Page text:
Should PR stay completely out of the picture when the CEO starts a blog for public consumption? Or should PR be an element in planning how and what the CEO blogs?
The answer is: It depends.
There seems to be a school of thought that says there should be no role for PR in executive blogging (example: a post in the CEO Bloggers Club last week). The thinking is that because people engaged in PR just don’t understand blogs, they will attempt to impose traditional PR controls, spinning the CEO’s messages – or, worse, writing them – and vetting (censoring) what he or she wants to write about. Therefore, don’t let PR get involved.
I might agree with such views if it were that simple.
What is a blog in this context? Just another communication channel, nothing magical or special, simply another tool to use in developing effective relationships with audiences. It certainly has attributes that differentiate it from some other, more traditional, communication channels: its immediacy, informality, connectability and personality of its author, among other differentiators.
But, at the end of the day, it’s just another communication channel. I’ve had some lively discussion on this view with others who don’t agree. I’ve still not heard a sound argument that convinces me that a blog in this organizational context is anything other than that.
So I tend to view a blog that a CEO is going to author in a similar way to how I view any communication the CEO will undertake, whether that’s externally or internally. I’ll consider what the objectives are from the organization’s point of view in the CEO conducting such communication and how the means of communicating (ie, the blog) contribute to achieving the objectives. Make no mistake – there will always be clear objectives to achieve, as with any organizational communication activity, with clear plans on how to measure the success or otherwise in achieving those objectives.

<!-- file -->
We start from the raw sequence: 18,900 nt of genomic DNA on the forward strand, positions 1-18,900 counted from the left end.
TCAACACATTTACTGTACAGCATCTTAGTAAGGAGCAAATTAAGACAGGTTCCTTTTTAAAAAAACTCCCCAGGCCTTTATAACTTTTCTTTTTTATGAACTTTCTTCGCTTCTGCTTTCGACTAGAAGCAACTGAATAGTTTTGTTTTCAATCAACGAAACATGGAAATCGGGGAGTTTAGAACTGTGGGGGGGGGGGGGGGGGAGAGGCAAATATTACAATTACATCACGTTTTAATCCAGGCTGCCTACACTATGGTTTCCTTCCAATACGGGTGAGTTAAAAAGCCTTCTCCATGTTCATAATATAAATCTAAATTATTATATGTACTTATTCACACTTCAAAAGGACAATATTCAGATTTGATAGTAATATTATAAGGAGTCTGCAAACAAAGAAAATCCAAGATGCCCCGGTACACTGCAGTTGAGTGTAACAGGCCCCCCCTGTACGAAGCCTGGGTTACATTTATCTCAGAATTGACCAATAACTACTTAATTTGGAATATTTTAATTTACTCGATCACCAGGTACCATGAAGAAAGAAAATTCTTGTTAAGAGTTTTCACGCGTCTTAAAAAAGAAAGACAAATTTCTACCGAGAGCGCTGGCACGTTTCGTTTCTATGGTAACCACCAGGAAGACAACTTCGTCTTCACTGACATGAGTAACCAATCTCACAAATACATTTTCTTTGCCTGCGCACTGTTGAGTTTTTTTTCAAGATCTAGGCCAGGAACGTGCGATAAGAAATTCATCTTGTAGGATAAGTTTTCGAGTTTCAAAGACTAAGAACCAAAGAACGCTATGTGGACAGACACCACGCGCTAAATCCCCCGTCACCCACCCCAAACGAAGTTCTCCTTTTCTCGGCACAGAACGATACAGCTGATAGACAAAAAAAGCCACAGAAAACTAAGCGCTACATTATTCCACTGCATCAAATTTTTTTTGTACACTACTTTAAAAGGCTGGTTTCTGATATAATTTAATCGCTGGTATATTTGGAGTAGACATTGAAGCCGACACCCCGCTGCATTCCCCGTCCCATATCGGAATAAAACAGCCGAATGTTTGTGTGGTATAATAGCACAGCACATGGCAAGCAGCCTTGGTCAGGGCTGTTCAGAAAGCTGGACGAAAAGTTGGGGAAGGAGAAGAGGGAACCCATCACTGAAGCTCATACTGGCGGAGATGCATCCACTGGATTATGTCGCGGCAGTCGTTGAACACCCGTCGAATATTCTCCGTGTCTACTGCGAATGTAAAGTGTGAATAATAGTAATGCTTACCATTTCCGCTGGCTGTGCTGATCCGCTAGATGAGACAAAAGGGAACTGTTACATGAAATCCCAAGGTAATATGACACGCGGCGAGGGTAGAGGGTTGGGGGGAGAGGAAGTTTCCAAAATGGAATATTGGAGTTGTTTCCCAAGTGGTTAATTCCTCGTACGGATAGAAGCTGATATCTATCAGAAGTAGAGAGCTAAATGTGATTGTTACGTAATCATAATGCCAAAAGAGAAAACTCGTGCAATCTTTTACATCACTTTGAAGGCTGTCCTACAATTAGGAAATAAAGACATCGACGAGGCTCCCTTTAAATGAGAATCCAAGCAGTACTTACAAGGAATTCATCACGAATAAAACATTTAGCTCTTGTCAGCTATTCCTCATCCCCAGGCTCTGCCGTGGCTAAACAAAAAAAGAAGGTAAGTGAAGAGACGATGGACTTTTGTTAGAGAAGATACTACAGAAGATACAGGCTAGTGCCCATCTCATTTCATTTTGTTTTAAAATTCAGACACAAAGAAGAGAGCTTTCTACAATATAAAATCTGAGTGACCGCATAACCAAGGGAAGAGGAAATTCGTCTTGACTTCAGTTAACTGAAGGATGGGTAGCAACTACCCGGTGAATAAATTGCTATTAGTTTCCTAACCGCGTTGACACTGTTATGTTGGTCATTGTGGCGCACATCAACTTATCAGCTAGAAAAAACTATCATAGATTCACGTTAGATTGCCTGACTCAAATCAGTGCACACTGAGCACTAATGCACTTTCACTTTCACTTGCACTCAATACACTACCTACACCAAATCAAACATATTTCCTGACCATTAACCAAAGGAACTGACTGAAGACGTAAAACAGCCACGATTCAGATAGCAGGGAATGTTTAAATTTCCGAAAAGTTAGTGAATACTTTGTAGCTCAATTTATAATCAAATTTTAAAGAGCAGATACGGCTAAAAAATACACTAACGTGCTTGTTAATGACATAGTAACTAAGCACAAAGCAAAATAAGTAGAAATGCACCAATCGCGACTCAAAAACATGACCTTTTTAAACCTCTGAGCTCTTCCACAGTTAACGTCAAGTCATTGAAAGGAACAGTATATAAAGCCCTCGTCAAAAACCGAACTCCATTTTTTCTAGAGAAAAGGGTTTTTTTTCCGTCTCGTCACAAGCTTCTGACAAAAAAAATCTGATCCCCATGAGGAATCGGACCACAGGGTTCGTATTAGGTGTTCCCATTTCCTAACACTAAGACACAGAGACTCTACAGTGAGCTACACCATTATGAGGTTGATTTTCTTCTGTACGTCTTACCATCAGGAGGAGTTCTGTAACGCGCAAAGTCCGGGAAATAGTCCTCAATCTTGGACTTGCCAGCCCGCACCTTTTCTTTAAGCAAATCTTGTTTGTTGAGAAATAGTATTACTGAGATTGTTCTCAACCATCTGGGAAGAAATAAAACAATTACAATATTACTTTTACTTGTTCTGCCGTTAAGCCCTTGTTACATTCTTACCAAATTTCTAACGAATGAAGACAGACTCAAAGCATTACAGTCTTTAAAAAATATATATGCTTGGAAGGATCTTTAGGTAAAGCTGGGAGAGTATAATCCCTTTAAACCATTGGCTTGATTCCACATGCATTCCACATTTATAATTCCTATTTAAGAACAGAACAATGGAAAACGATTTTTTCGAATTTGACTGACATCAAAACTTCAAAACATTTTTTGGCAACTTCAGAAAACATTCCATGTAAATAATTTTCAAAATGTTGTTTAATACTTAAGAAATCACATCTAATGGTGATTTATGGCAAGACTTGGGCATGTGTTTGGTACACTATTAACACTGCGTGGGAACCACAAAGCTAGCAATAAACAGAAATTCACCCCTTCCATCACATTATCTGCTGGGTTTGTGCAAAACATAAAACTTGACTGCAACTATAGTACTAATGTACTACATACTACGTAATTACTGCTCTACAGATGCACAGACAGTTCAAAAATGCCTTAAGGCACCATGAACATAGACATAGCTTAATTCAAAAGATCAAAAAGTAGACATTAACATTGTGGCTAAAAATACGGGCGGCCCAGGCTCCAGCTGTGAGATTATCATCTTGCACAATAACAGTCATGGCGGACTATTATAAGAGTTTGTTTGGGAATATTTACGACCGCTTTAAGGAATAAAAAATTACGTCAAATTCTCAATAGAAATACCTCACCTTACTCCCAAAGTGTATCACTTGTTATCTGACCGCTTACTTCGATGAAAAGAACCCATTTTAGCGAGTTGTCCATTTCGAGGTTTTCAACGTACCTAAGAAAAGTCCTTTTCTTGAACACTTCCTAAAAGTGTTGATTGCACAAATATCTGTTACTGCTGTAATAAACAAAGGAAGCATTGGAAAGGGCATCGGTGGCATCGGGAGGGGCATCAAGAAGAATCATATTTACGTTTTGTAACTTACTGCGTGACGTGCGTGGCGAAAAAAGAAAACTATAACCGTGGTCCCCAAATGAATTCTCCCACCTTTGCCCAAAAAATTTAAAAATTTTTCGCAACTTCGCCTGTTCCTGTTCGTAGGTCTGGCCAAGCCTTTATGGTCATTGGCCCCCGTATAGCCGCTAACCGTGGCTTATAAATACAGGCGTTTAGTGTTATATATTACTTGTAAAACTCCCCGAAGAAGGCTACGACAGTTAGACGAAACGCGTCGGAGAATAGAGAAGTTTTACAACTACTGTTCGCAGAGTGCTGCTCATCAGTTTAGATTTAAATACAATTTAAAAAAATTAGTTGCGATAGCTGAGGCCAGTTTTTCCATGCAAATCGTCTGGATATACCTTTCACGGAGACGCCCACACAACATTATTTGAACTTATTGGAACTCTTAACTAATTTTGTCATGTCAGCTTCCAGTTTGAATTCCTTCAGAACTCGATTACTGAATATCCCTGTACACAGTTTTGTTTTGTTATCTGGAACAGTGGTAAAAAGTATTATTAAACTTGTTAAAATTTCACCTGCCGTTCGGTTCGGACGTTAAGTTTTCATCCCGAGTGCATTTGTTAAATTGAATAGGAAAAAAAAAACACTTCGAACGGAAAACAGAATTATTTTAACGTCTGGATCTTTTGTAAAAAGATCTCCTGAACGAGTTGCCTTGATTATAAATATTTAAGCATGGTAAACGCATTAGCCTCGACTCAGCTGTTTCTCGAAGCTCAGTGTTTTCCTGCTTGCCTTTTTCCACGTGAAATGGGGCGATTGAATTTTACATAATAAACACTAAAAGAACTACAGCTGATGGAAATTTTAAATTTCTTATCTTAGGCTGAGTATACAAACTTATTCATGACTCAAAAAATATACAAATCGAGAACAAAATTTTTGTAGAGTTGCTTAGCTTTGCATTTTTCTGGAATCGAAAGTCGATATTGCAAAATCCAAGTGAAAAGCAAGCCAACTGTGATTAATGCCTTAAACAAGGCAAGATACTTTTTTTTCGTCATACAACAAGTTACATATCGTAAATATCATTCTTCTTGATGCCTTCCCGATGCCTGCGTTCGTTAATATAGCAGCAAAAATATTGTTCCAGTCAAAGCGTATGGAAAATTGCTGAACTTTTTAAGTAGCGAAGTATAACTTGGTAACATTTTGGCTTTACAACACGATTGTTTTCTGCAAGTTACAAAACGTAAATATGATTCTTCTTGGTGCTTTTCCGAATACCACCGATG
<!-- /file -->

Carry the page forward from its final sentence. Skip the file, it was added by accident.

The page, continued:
In other words, where a blog fits in is as part of a normal communication planning process such as you would expect to do for any communication activity.
Therefore, I firmly believe PR has a significant role to play in the CEO’s blog for all the reasons why an organization has a PR department. That, however, is where the “it depends” answer, above, enters the picture.
I don’t think anyone will disagree that the last thing you want to happen is for the CEO’s blog to be ghost-written by the PR department or anyone else for that matter. There has been plenty of discussion on various business blogs in recent months on the issue of trust and credibility surrounding blogs; this falls squarely into that area. So if a PR person thinks his or her primary role is to do with actual content creation for the CEO’s blog, he or she shouldn’t go anywhere near that blog.
The writing is on the wall for PR people who believe wholly traditional practices using wholly traditional methods are what they need to continue doing, and have not yet discovered the way in which non-traditional (by comparison) methods like blogs must be part of their thinking. Take some risks!
PR departments don’t have a lot of time to get up to speed, as I advocated in a post yesterday. (My own communication background is about 50% in PR, by the way, so I’m speaking as a fellow practitioner here.)
If any CEO reads this post – especially if you’re CEO of a publicly-held company – I’d like to know your opinion.